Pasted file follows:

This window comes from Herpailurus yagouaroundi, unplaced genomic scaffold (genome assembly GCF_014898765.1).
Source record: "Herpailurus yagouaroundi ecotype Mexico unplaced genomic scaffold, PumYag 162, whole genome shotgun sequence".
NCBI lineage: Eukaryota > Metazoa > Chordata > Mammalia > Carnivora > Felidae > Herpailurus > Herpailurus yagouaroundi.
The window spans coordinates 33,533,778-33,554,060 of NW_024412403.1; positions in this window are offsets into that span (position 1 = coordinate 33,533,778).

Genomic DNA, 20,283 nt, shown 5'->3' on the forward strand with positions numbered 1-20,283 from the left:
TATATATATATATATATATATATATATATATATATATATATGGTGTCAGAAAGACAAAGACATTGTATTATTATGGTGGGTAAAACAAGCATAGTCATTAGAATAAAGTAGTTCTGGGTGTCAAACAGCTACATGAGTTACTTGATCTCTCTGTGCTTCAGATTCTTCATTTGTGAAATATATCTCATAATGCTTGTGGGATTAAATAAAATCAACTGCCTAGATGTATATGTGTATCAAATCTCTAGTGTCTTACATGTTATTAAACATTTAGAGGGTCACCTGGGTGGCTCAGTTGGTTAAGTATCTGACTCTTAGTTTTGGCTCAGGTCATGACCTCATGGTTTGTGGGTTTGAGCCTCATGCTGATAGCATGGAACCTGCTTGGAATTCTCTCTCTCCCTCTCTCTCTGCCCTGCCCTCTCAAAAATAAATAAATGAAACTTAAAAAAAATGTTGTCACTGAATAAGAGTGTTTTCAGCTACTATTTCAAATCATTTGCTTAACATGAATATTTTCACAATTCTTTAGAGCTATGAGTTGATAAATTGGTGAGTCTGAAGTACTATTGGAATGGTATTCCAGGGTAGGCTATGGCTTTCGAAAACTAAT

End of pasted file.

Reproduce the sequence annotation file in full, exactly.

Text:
This window comes from Herpailurus yagouaroundi, unplaced genomic scaffold (genome assembly GCF_014898765.1).
Source record: "Herpailurus yagouaroundi ecotype Mexico unplaced genomic scaffold, PumYag 162, whole genome shotgun sequence".
NCBI lineage: Eukaryota > Metazoa > Chordata > Mammalia > Carnivora > Felidae > Herpailurus > Herpailurus yagouaroundi.
The window spans coordinates 33,533,778-33,554,060 of NW_024412403.1; positions in this window are offsets into that span (position 1 = coordinate 33,533,778).

Genomic DNA, 20,283 nt, shown 5'->3' on the forward strand with positions numbered 1-20,283 from the left:
TATATATATATATATATATATATATATATATATATATATATGGTGTCAGAAAGACAAAGACATTGTATTATTATGGTGGGTAAAACAAGCATAGTCATTAGAATAAAGTAGTTCTGGGTGTCAAACAGCTACATGAGTTACTTGATCTCTCTGTGCTTCAGATTCTTCATTTGTGAAATATATCTCATAATGCTTGTGGGATTAAATAAAATCAACTGCCTAGATGTATATGTGTATCAAATCTCTAGTGTCTTACATGTTATTAAACATTTAGAGGGTCACCTGGGTGGCTCAGTTGGTTAAGTATCTGACTCTTAGTTTTGGCTCAGGTCATGACCTCATGGTTTGTGGGTTTGAGCCTCATGCTGATAGCATGGAACCTGCTTGGAATTCTCTCTCTCCCTCTCTCTCTGCCCTGCCCTCTCAAAAATAAATAAATGAAACTTAAAAAAAATGTTGTCACTGAATAAGAGTGTTTTCAGCTACTATTTCAAATCATTTGCTTAACATGAATATTTTCACAATTCTTTAGAGCTATGAGTTGATAAATTGGTGAGTCTGAAGTACTATTGGAATGGTATTCCAGGGTAGGCTATGGCTTTCGAAAACTAAT